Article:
To put it simply, the incorporation of AI into revenue cycle management (RCM) serves as a vital solution for health systems, offering substantial savings and revenue opportunities. Even with conservative assumptions, our hypothetical health system could experience an impressive 35% increase in operating margin, rising from 2.0% to approximately 2.7%. This would result in a significant bottom-line growth of around $6.9 million. While coding automation represents just the tip of the iceberg in terms of AI’s potential in RCM, it already delivers compelling financial benefits for providers.
In the face of reimbursement challenges and escalating costs, healthcare administrators cannot afford to overlook the opportunity cost of delaying AI adoption. Embracing automation for coding and other RCM functions becomes a crucial lever for healthcare executives to achieve their financial objectives while simultaneously alleviating the burden on their teams and enhancing experiences for clinicians, staff, and patients alike.
Reason #2: Kickstarting the AI Learning Curve
The cost savings associated with AI adoption are just the beginning of the benefits. Most AI tools exhibit improved effectiveness and efficiency over time, thanks to their exposure to a larger and more diverse set of data. This continuous learning capability is a fundamental advantage of AI and carries significant implications for the RCM function.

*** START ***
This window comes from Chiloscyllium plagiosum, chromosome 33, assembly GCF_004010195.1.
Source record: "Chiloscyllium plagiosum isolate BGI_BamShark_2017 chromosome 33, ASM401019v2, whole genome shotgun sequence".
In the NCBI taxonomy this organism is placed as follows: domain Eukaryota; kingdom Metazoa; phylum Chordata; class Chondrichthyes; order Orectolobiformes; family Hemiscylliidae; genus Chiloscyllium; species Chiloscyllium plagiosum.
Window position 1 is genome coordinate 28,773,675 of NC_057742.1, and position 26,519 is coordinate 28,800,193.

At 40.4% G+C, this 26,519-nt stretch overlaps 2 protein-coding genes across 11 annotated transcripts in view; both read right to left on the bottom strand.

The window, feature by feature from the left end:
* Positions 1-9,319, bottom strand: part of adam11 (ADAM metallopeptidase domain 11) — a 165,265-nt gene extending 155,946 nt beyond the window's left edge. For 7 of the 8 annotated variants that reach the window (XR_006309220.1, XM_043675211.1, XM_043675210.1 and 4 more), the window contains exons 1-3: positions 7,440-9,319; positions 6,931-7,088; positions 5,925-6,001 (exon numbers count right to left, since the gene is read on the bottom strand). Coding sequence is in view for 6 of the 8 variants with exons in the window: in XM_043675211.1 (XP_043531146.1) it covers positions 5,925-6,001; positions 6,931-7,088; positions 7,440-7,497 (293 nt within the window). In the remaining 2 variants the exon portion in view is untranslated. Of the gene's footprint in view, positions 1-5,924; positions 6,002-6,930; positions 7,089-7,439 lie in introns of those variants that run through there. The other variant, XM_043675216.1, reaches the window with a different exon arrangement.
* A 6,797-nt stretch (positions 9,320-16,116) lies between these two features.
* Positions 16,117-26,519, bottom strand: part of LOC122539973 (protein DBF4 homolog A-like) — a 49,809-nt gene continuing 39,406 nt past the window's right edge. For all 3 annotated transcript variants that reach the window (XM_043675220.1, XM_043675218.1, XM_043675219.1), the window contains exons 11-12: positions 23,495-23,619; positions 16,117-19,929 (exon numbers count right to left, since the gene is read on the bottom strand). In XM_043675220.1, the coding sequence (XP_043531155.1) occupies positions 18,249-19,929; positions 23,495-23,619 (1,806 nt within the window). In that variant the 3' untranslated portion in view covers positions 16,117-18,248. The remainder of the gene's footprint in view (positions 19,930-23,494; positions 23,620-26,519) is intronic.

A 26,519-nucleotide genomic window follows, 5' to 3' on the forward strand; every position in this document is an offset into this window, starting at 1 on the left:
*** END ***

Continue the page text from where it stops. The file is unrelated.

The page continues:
In the context of medical coding, AI tools gradually enhance their automation rates and expand their coverage across different specialties as they gain more experience. As the technology successfully automates a growing proportion of a provider’s patient encounters, it expands its capacity to support coding in a broader scope and scale. For instance, a health system may start with an 80% automation rate in one department but quickly progress to achieve 90% or higher automation while expanding to cover multiple specialties.
By embracing the AI learning curve early on, a health system can experience stronger and earlier results, ultimately freeing up capacity across various departments. This positions the health system to structure its revenue cycle organization more flexibly in the future, reducing labor risks and enabling better management of fluctuations in patient volumes and needs. On the other hand, organizations that adopt AI later will find themselves playing catch-up, missing out on these advantages.
Reason #3: Building Organizational Competency in AI
Without succumbing to excessive hype, it’s evident that AI is a permanent fixture, particularly in healthcare. Leaders and managers must take proactive steps to ready their organizations for this paradigm shift, starting with fostering familiarity and competence with AI tools.